"“True beauty is what lies inside of us, not what the world sees. A beautiful shell that houses a vile soul becomes sullied over time. But an outer shell, imperfect as it may be, that houses a beautiful soul shines with that beauty, radiating it for all who have eyes to see.” 

Areas of concern:
*The above-mentioned rant.
*A couple of the characters are incredibly sadistic, and there is a lot of horrifying violence.
*Kissing while lying in a tent together.
*I don't remember any bad language.

Suggested Ages:
Publisher's Weekly - Ages 12-18
School Library Journal - Grades 8+

Monday, September 21, 2015

Things We Know By Heart

Things We Know By Heart
by Jessi Kirby
From the publisher:
"When Quinn Sullivan meets the recipient of her boyfriend’s donated heart, the two form an unexpected connection.

After Quinn loses her boyfriend, Trent, in an accident their junior year, she reaches out to the recipients of his donated organs in hopes of picking up the pieces of her now-unrecognizable life. She hears back from some of them, but the person who received Trent’s heart has remained silent. The essence of a person, she has always believed, is in the heart. If she finds Trent’s, then maybe she can have peace once and for all. 

Risking everything in order to finally lay her memories to rest, Quinn goes outside the system to track down nineteen-year-old Colton Thomas—a guy whose life has been forever changed by this priceless gift. But what starts as an accidental run-in quickly develops into more, sparking an undeniable attraction. She doesn't want to give in to it—especially since he has no idea how they're connected—but their time together has made Quinn feel alive again. No matter how hard she’s falling for Colton, each beat of his heart reminds her of all she’s lost…and all that remains at stake."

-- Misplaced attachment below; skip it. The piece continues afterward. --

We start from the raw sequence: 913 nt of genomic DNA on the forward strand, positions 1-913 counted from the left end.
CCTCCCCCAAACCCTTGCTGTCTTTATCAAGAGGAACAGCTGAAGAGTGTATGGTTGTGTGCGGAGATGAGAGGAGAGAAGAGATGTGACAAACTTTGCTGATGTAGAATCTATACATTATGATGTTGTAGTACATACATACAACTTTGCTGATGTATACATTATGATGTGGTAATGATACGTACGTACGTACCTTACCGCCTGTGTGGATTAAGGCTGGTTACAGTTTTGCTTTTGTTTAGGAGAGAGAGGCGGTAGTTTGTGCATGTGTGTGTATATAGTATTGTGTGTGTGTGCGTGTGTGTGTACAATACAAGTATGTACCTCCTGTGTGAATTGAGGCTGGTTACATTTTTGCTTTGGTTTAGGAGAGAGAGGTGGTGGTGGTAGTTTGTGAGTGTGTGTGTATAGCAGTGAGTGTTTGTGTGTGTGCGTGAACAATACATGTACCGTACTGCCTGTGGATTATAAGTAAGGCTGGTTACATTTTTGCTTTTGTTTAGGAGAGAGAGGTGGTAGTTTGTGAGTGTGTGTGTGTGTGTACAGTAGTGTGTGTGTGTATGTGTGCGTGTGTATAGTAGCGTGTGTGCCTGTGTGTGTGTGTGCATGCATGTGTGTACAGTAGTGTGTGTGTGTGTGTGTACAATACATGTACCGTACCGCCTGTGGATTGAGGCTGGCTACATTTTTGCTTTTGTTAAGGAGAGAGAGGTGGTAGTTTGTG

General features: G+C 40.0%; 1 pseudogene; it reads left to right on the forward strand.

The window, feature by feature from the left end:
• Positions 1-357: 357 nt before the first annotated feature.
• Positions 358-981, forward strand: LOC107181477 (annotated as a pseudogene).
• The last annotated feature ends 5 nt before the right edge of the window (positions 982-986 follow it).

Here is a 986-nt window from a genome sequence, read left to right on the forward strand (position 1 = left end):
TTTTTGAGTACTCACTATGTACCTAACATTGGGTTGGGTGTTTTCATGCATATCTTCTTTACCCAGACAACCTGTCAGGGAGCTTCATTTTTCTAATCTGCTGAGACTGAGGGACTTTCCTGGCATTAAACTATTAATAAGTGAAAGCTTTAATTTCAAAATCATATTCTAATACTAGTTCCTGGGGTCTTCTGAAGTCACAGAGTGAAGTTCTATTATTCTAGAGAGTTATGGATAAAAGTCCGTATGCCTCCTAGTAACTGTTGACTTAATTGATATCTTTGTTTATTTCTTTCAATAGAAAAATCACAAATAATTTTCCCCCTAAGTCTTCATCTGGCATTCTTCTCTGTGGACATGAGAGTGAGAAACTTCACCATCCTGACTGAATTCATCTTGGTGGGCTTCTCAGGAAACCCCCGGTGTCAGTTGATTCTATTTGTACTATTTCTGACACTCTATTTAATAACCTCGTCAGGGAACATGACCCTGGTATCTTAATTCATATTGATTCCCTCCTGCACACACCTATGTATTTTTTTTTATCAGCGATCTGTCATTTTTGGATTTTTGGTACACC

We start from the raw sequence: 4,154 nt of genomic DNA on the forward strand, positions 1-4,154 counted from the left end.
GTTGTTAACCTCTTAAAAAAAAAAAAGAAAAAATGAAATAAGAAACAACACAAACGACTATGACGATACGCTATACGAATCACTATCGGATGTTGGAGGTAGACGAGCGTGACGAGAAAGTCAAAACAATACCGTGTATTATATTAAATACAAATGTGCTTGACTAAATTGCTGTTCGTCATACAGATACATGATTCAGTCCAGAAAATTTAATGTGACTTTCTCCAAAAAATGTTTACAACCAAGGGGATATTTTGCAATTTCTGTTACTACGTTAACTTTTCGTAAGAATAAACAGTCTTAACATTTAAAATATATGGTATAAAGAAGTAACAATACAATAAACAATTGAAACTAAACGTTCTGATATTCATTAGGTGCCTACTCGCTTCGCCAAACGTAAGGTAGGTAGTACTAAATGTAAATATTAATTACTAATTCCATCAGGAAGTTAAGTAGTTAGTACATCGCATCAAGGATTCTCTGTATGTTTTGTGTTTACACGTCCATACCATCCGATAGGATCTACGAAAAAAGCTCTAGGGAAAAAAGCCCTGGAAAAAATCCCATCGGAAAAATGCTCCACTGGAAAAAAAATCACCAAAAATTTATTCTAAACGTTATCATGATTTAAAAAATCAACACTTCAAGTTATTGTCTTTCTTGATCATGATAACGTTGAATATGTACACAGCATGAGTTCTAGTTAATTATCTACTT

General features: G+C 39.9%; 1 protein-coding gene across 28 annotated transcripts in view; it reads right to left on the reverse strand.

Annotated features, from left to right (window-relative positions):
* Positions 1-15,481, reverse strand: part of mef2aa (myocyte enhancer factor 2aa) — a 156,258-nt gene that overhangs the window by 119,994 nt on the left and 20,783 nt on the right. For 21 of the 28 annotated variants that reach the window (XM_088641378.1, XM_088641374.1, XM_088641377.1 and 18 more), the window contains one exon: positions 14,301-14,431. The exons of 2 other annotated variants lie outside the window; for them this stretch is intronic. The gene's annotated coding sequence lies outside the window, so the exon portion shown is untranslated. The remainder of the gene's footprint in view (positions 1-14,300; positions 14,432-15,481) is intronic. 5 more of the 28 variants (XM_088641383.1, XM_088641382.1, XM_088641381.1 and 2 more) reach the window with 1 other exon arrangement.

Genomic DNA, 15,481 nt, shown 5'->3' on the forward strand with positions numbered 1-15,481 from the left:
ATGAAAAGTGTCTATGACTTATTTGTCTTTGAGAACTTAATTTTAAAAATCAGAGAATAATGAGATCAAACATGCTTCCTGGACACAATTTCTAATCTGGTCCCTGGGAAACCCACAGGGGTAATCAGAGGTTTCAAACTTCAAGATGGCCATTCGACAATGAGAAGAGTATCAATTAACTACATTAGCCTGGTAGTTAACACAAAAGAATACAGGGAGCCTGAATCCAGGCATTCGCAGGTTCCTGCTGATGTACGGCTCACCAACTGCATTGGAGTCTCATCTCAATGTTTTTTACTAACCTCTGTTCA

The movie Return to Me (which I can't even type without singing the song in my head), has been one of my top favorite chick flicks of all time for a lot of years. When I saw the synopsis of this book I was hoping for a teenage Return to Me . It did remind me of that, but it didn't pack the emotional punch that the movie did. Sure it is fun to read about teenagers who think their love will last forever and that there has never been a love like theirs, but realistically we all know that doesn't happen very often. However, the author did a wonderful job of drawing me in and making me care about the main character and feel her pain. The romance between Quinn and Coleton was sweet and touching (for most of it) and believable. They were both keeping secrets from each other, so that kept the tension going throughout the book. I loved that both of the characters had strong families who were there for them through all of their pain. 
All in all I quite liked it, but now I need to go rewatch my movie for the thousandth time.

Areas of concern:
*A handful of mild cuss words.
*A sex scene between teenagers that spoke of a bra coming off and fingers being run over scars and laying on top of each other kissing - then fade to black. I was so disappointed because before that happened it was a very clean read.
*Brief thoughts of suicide. 

Suggested Ages: (quite differing opinions on this one)
Kirkus Reviews - Ages 11-16 
Publisher's Weekly - Ages 14+
School Library Journal - Grades 8+

Thursday, September 17, 2015

Drums, Girls & Dangerous Pie

Drums, Girls &
Dangerous Pie
by Jordan Sonnenblick
From the publisher:
"Thirteen-year-old Steven has a totally normal life: he plays drums in the All-Star Jazz band, has a crush on the hottest girl in the school, and is constantly annoyed by his five-year-old brother, Jeffrey.